Euro 2012: Your venue by venue guide to the theatres of dreams
Published 21/11/2011 | 13:41
Andy Hampson gives you the stadium rundown of Poland and Ukraine 2012
National Stadium, capacity (for Euro 2012): 50,000
Euro 2012 will open at Poland's new National Stadium, which has been built with £255million of government money on the site of the old 10th Anniversary Stadium. Close to the Vistula river, it resembles a wicker basket decorated in a waving Polish flag. Warsaw, despite a turbulent history, is a thriving capital and home to 1.7million people.
Municipal Stadium Gdansk, 40,000
A city that has had several different rulers, Gdansk has played a big role in European history, not least as the birthplace of former Polish president Lech Walesa's Solidarity movement. The Municipal Stadium, home of Lechia Gdansk, is another new venue striking in appearance and is close to the city's waterfront.
Municipal Stadium Poznan, 40,000
The home of KKS Lech Poznan, built in 1980, is being renovated ahead of the championship. A venue renowned for its atmosphere, it will be Poland's biggest club ground when complete. Poznan itself, one of the country's oldest cities, was once an island colony on the River Warta before spilling onto the mainland and becoming a major trade centre.
Municipal Stadium Wroclaw, 40,000
Wroclaw, noted for its Gothic architecture, is a thriving commercial centre built on 12 islands all connected by a web of 112 bridges. The new stadium, for which naming rights will be offered, is situated close to the Sleza river and is home to Slask Wroclaw. Its design resembles a Chinese lantern.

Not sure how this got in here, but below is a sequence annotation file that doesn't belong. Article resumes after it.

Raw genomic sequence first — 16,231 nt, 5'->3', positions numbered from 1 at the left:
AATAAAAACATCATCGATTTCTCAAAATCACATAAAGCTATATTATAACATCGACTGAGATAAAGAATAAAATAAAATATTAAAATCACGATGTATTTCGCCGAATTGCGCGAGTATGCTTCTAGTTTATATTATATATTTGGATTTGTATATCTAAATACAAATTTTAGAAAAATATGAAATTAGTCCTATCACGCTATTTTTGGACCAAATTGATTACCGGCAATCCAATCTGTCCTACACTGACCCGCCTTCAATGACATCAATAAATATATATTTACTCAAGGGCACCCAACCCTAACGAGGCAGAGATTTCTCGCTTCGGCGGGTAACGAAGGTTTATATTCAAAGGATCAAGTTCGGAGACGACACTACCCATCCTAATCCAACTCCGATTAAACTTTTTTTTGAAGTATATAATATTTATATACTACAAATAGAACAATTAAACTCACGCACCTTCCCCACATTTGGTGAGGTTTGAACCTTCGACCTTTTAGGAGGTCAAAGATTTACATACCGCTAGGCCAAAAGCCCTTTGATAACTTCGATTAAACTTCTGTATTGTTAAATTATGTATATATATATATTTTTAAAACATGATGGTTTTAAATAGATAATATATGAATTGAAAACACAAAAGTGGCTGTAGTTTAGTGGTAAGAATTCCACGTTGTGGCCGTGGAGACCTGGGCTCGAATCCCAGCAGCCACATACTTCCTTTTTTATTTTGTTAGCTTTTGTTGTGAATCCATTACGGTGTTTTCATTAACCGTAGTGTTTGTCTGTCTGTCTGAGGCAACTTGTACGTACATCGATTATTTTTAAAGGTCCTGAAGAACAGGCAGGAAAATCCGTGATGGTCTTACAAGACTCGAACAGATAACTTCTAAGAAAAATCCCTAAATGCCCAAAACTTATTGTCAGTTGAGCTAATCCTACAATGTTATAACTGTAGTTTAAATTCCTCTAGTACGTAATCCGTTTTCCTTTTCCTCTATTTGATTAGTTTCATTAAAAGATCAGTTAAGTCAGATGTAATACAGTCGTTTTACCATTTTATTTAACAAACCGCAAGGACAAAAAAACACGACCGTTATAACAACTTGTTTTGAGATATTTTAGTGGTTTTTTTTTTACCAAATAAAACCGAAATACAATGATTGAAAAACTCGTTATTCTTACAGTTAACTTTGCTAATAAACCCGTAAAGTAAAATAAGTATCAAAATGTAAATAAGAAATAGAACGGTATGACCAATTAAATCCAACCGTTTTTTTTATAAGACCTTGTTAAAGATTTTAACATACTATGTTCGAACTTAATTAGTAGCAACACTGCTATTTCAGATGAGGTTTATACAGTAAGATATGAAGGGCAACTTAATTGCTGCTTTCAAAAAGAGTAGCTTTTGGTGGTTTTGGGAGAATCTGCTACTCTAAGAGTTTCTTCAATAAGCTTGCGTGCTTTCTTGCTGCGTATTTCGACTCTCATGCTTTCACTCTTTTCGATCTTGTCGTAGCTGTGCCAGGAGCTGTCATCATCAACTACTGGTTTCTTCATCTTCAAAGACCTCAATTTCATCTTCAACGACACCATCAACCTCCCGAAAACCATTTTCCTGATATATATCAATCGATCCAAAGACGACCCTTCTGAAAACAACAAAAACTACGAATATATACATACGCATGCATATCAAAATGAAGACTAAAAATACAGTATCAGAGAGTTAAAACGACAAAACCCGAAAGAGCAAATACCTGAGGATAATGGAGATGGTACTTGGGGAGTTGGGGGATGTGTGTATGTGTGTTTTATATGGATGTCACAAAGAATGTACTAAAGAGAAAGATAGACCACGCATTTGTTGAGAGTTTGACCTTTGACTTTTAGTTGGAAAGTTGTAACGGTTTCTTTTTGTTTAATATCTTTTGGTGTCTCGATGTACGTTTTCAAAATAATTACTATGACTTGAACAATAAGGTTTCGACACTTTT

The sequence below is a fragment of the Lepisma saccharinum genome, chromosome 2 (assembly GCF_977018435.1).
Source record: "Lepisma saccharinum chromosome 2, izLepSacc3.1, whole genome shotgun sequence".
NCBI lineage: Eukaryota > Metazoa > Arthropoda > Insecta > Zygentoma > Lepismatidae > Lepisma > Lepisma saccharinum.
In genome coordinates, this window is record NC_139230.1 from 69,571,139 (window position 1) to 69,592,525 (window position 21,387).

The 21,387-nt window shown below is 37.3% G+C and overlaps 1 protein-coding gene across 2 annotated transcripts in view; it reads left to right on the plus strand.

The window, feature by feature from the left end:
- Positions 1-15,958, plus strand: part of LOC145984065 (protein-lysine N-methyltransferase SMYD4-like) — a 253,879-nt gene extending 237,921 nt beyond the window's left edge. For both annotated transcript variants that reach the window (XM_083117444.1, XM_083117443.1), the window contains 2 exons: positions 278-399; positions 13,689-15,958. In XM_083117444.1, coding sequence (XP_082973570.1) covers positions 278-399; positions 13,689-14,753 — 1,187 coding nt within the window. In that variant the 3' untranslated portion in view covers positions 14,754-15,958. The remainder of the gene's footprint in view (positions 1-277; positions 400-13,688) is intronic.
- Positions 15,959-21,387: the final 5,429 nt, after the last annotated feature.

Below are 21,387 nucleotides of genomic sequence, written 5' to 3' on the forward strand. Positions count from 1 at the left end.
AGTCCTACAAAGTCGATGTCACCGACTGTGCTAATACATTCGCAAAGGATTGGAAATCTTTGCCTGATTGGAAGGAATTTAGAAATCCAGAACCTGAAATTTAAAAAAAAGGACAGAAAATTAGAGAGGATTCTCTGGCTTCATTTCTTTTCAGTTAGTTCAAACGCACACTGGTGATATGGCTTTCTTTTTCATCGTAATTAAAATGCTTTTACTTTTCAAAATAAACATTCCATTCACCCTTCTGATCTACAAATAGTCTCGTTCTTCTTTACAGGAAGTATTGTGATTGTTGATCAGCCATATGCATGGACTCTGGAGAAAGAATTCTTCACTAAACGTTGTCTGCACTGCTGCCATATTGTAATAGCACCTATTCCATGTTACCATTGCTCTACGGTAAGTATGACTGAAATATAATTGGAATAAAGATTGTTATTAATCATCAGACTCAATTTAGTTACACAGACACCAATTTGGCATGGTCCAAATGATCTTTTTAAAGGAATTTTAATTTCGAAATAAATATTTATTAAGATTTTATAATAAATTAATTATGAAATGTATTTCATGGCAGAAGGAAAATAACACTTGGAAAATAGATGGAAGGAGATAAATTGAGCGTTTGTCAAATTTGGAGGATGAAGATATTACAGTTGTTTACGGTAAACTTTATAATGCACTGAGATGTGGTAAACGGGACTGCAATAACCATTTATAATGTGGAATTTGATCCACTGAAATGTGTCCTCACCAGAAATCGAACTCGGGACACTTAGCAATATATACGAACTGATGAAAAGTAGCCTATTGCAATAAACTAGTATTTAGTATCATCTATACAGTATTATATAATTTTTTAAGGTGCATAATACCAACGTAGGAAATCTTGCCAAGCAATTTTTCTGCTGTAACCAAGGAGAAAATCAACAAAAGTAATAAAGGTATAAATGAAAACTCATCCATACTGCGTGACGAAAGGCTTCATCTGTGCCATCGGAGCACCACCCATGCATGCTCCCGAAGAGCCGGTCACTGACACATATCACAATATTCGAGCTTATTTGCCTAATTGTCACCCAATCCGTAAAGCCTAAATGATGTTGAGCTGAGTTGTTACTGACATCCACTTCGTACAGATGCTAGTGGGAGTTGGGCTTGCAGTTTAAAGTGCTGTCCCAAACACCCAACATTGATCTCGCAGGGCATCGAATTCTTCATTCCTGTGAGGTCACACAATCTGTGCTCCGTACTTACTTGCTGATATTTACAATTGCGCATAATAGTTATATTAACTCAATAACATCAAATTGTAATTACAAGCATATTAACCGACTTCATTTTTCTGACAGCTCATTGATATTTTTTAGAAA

Olympic Stadium, 60,000
Ukraine's national stadium - and the championship's biggest venue - is undergoing a spectacular makeover, which will include a transparent roof, to prepare it for group-stage matches, a quarter-final and the final. Dynamo Kiev played European games there prior to closure for renovation. Kiev, on the banks of the Dnieper river, is Ukraine's capital and largest city.
New Lviv Stadium, 30,000
As its current name suggests, FC Karpaty Lviv's gleaming new home has been built from scratch for the championship. Naming rights are to be sold in due course. The western city of Lviv, close to the Carpathian mountains, was once part of Poland and was the birthplace of the Polish Football Federation.
Metalist Stadium, 30,000
Having produced more than 40 Olympic medallists, Ukraine's second-largest city, Kharkiv, claims to be its sporting capital. The stadium, built in 1926, is home to Metalist Kharkiv and has been remodelled as a multi-sport complex. It is known locally as the 'Spider Arena' as its pillars make it resemble an arachnid.
Donbass Arena, 50,000
The ultra-modern arena, built at a cost of £255million and completed in 2009, will host three group games, a quarter-final and a semi. Among its impressive features, the home of Shakhtar Donetsk features an illuminated exterior and infrared heating system. It is situated in parkland in the centre of the city.